*Sorry if I stole your dance Rik *




I was reffering to "modern Islamic terrorism" in the sense of Al-Qaeda and the hundred or so groups under its umbrella. Obviously, HAMAS and Hezbollah did not get their start from the Afghan War, but they are also not tied with Al-Qaeda. I also think you should look up the facts on the ISI and opium trading. It is widely known that the ISI used the opium trade to help pay for the war in Afhganistan and make certian high ranking officers very rich. I'm surpised that you are not aware of this fact. Yes, the Taliban was set up originally to protect opium trade routes. Yes, the Taliban was against its use by their followers. Its consumption was meant for western users. These are not new facts. I'm not breaking any new ground with my statements. I'm truely surprised that you guys are argueing these facts. My god any book or article on terrorism will point out the strong ties between hard lined Mujahideen groups from the Russian war in Afghanistan and modern Al-Qaeda umbrella terrorists groups. This is not secret information or hard to find. I personally just think you don't want to believe the U.S. goverment made a serious mistake in trusting Pakistans ISI with handling our money spent to support the war. Many in the ISI have hard lined Islamic views themselves and pushed support to groups that shared these views. Individuals from these groups have formed the back bone and leadership of many of todays Islamic terrorists groups all around the world. Denying these facts makes you purely wrong.
Link Posted: 5/13/2004 6:01:52 AM EST
the effects of feminism on our society...

dual income yuppies at the top, mothers that now have to work at the bottom. our children are no longer getting proper supervision while our leaders are dealing with issues like "women" instead of men...
Link Posted: 5/13/2004 6:07:08 AM EST
Wahabbis helped the House of Saud to power, twice actually. Saudis control Mecca Medina, hence they are the big shots of Islam. Wahabbis might compare to KKK, extremists who loosely use the Bible for a little back-up. All of Islam believes the Q'uran is true, just like all of Christianity believe the Bible is true. Get that one? Anyway, imagine if you will that the KKK has shared generously in the billions of oil dollars in their home state of Texas (just an example) over decades. Now imagine that some black troops came to Texas to help fight off invaders from Mexico. The rest you can imagine for yourself, but remember extremists logic is not close to ours.

Heard this somewhere as an explanation.
Link Posted: 5/13/2004 6:12:43 AM EST
[Last Edit: 5/13/2004 6:23:47 AM EST by MIerinMD]

Originally Posted By Va_Dinger:
I was reffering to "modern Islamic terrorism" in the sense of Al-Qaeda and the hundred or so groups under its umbrella. Obviously, HAMAS and Hezbollah did not get their start from the Afghan War, but they are also not tied with Al-Qaeda. I also think you should look up the facts on the ISI and opium trading. It is widely known that the ISI used the opium trade to help pay for the war in Afhganistan and make certian high ranking officers very rich. I'm surpised that you are not aware of this fact. Yes, the Taliban was set up originally to protect opium trade routes. Yes, the Taliban was against its use by their followers. Its consumption was meant for western users. These are not new facts. I'm not breaking any new ground with my statements. I'm truely surprised that you guys are argueing these facts. My god any book or article on terrorism will point out the strong ties between hard lined Mujahideen groups from the Russian war in Afghanistan and modern Al-Qaeda umbrella terrorists groups. This is not secret information or hard to find. I personally just think you don't want to believe the U.S. goverment made a serious mistake in trusting Pakistans ISI with handling our money spent to support the war. Many in the ISI have hard lined Islamic views themselves and pushed support to groups that shared these views. Individuals from these groups have formed the back bone and leadership of many of todays Islamic terrorists groups all around the world. Denying these facts makes you purely wrong.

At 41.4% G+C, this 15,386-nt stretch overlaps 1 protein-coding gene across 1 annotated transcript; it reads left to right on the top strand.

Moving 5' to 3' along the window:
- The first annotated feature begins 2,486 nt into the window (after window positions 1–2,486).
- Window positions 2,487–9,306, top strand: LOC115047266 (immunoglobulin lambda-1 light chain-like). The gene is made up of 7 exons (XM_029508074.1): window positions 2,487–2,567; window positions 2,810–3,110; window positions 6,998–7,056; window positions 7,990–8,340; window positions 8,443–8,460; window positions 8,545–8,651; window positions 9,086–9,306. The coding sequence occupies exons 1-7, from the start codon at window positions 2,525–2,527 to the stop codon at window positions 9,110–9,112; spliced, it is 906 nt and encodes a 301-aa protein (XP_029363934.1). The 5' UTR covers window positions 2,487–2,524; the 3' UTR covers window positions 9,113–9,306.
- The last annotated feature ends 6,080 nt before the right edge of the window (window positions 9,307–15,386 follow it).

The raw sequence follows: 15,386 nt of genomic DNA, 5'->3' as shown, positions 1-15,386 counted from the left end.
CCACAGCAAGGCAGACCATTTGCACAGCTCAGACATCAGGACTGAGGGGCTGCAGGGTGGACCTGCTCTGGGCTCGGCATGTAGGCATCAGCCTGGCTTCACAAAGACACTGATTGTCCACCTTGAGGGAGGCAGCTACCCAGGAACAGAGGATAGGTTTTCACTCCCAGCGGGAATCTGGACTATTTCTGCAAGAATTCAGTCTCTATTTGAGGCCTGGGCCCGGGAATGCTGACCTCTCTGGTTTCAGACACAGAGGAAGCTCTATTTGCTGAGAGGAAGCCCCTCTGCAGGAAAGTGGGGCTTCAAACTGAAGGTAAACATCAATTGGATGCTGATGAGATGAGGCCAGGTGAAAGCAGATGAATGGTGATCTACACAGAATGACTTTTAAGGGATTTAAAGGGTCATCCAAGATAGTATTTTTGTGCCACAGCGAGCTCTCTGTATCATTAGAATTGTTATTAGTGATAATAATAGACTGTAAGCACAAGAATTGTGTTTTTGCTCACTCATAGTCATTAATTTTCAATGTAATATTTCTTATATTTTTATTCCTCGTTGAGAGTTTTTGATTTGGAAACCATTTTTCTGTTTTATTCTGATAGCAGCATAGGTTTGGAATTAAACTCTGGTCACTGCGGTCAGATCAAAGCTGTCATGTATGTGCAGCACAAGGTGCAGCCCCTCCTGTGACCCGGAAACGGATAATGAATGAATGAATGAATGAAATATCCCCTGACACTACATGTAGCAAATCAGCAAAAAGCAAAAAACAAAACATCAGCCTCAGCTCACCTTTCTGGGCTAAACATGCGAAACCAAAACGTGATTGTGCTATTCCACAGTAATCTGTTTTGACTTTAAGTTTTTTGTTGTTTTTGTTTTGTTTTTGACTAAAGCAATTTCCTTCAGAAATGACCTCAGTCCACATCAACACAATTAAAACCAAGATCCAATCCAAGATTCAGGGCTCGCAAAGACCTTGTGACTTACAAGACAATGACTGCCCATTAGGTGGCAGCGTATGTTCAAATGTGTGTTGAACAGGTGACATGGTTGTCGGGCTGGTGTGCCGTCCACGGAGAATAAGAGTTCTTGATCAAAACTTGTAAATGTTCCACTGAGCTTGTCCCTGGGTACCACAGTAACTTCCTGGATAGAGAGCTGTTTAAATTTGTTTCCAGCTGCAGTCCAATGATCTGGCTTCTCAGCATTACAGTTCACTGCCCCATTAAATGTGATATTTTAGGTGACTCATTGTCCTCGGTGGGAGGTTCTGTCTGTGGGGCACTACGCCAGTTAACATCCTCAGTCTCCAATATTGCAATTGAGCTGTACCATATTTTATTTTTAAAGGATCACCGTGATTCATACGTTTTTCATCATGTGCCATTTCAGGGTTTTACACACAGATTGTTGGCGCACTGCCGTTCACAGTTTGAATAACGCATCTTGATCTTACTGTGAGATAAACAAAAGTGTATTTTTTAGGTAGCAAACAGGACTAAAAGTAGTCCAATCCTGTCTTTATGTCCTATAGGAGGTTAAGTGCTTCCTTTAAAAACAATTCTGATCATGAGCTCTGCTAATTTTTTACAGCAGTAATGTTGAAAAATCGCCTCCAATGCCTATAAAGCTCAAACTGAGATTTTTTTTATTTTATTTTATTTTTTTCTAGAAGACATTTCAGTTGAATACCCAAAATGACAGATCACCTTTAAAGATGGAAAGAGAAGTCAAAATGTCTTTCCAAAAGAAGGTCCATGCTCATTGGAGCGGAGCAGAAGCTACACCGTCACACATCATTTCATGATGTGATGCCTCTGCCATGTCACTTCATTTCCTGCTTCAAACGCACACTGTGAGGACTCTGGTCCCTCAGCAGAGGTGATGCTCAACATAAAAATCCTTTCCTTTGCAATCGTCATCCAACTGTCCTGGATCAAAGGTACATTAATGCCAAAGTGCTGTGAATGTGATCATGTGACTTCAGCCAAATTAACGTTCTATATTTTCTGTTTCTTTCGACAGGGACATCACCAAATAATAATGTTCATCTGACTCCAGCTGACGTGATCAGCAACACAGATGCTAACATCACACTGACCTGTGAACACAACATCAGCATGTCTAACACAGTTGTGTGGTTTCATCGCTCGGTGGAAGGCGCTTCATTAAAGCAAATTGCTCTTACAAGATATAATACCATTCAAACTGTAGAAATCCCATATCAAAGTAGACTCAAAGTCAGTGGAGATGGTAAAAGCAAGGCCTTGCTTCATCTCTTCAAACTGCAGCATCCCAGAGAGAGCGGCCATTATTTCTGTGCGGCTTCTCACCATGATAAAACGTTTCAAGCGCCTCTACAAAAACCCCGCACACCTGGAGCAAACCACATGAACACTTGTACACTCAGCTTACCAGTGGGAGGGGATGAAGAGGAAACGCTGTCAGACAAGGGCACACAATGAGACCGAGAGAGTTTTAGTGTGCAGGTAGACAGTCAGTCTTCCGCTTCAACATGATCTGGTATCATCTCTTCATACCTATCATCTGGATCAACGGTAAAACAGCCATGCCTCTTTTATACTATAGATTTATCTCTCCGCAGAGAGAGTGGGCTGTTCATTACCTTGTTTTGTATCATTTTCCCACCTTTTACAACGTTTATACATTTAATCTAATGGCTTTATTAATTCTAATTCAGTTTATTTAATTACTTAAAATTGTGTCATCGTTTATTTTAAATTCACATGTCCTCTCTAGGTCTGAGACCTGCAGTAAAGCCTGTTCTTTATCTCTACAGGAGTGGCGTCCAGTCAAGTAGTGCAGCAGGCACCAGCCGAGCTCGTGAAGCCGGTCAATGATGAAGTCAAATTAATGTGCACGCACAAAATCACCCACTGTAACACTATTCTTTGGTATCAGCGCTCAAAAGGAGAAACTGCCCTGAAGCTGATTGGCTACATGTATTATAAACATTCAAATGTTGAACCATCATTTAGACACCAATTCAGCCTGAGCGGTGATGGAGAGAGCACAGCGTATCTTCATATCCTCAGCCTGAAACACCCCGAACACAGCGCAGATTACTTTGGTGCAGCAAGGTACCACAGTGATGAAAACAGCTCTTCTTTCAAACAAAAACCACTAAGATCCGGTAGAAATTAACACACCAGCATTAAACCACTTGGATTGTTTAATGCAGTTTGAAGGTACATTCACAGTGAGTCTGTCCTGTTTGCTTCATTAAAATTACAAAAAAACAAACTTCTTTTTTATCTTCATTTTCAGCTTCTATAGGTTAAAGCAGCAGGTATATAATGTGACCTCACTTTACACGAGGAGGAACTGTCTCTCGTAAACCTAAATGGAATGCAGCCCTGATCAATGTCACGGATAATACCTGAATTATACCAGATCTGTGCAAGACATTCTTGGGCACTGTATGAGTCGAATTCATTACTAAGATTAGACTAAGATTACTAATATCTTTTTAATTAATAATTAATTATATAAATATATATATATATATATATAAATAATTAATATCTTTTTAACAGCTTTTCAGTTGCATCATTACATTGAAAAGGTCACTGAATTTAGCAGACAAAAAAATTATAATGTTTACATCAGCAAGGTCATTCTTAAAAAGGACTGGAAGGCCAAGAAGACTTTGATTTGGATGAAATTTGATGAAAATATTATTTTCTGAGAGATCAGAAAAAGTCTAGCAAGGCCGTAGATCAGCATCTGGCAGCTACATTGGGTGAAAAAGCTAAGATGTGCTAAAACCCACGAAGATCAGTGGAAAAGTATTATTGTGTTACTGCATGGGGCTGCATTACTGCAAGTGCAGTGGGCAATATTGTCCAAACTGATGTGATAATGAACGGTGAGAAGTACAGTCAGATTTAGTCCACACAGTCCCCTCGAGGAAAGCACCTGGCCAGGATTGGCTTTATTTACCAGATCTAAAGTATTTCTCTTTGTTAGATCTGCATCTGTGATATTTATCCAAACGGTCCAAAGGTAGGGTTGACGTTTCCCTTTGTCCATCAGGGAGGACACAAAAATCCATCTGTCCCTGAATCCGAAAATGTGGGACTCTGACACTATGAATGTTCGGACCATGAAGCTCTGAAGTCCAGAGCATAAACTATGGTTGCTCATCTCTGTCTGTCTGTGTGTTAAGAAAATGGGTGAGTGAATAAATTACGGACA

Our disagreement stems from the definition of "modern terrorism" You believe that Al-Queda and Ansar al Islam and the like are recent developments. I say that they are not.

Osama bin Laden, Sheik Kalid Mohammad and the rest of these asshats were not created in a vaccuum. Todays groups have deep roots in the likes of Hezbolla, Al Fatah, Hamas, PLO et al, because members of those organizations helped train and develop the leaders of today. The lyrics may have changed but the song remains the same.

The Afghan war did not create islamo-terrorism. It was already there. What has changed however is the technology to put their plans into practice.

Please read something other than Michel Chossudovsky's book and The Centre for Research on Globalization as your research tools.


Denying these facts makes you purely wrong

And one more thing, statements like the one above, made to give your arguement 'extra credibility,' only helps to make you look foolish.
Link Posted: 5/13/2004 6:24:53 AM EST

Originally Posted By MIerinMD:

Originally Posted By Va_Dinger: